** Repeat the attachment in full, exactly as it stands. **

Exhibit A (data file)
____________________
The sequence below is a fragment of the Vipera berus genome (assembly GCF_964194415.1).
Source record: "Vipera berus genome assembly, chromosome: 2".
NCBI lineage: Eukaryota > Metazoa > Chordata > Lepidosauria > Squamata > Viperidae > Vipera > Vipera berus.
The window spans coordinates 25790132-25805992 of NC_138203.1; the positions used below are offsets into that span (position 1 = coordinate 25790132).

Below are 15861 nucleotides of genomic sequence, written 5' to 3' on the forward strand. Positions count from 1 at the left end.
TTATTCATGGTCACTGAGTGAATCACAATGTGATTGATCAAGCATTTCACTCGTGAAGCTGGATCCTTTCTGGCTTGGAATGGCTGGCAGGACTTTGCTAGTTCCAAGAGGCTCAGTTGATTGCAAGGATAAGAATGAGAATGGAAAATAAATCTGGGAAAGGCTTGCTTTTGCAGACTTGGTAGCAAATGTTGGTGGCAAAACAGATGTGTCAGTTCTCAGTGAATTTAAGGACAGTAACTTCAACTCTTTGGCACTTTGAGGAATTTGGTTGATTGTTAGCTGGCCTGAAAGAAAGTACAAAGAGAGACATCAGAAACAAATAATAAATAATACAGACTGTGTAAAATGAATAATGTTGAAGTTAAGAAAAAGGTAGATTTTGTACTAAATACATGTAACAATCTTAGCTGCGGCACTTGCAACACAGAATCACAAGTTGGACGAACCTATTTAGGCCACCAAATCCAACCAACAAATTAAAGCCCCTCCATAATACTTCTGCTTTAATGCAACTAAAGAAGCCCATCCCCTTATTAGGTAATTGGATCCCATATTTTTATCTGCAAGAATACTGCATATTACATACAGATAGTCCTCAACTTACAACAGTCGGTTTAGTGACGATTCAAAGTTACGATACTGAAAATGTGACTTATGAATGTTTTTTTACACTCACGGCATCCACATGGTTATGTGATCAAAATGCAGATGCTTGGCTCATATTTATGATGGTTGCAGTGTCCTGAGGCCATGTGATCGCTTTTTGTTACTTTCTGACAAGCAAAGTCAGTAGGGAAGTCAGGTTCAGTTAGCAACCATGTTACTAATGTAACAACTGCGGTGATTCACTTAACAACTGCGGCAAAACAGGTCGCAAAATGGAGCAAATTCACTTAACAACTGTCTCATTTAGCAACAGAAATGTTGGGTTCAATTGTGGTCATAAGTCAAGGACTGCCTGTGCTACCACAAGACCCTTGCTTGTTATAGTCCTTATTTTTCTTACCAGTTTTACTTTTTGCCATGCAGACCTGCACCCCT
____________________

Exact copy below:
The sequence below is a fragment of the Vipera berus genome (assembly GCF_964194415.1).
Source record: "Vipera berus genome assembly, chromosome: 2".
NCBI lineage: Eukaryota > Metazoa > Chordata > Lepidosauria > Squamata > Viperidae > Vipera > Vipera berus.
The window spans coordinates 25790132-25805992 of NC_138203.1; the positions used below are offsets into that span (position 1 = coordinate 25790132).

Below are 15861 nucleotides of genomic sequence, written 5' to 3' on the forward strand. Positions count from 1 at the left end.
TTATTCATGGTCACTGAGTGAATCACAATGTGATTGATCAAGCATTTCACTCGTGAAGCTGGATCCTTTCTGGCTTGGAATGGCTGGCAGGACTTTGCTAGTTCCAAGAGGCTCAGTTGATTGCAAGGATAAGAATGAGAATGGAAAATAAATCTGGGAAAGGCTTGCTTTTGCAGACTTGGTAGCAAATGTTGGTGGCAAAACAGATGTGTCAGTTCTCAGTGAATTTAAGGACAGTAACTTCAACTCTTTGGCACTTTGAGGAATTTGGTTGATTGTTAGCTGGCCTGAAAGAAAGTACAAAGAGAGACATCAGAAACAAATAATAAATAATACAGACTGTGTAAAATGAATAATGTTGAAGTTAAGAAAAAGGTAGATTTTGTACTAAATACATGTAACAATCTTAGCTGCGGCACTTGCAACACAGAATCACAAGTTGGACGAACCTATTTAGGCCACCAAATCCAACCAACAAATTAAAGCCCCTCCATAATACTTCTGCTTTAATGCAACTAAAGAAGCCCATCCCCTTATTAGGTAATTGGATCCCATATTTTTATCTGCAAGAATACTGCATATTACATACAGATAGTCCTCAACTTACAACAGTCGGTTTAGTGACGATTCAAAGTTACGATACTGAAAATGTGACTTATGAATGTTTTTTTACACTCACGGCATCCACATGGTTATGTGATCAAAATGCAGATGCTTGGCTCATATTTATGATGGTTGCAGTGTCCTGAGGCCATGTGATCGCTTTTTGTTACTTTCTGACAAGCAAAGTCAGTAGGGAAGTCAGGTTCAGTTAGCAACCATGTTACTAATGTAACAACTGCGGTGATTCACTTAACAACTGCGGCAAAACAGGTCGCAAAATGGAGCAAATTCACTTAACAACTGTCTCATTTAGCAACAGAAATGTTGGGTTCAATTGTGGTCATAAGTCAAGGACTGCCTGTGCTACCACAAGACCCTTGCTTGTTATAGTCCTTATTTTTCTTACCAGTTTTACTTTTTGCCATGCAGACCTGCACCCCT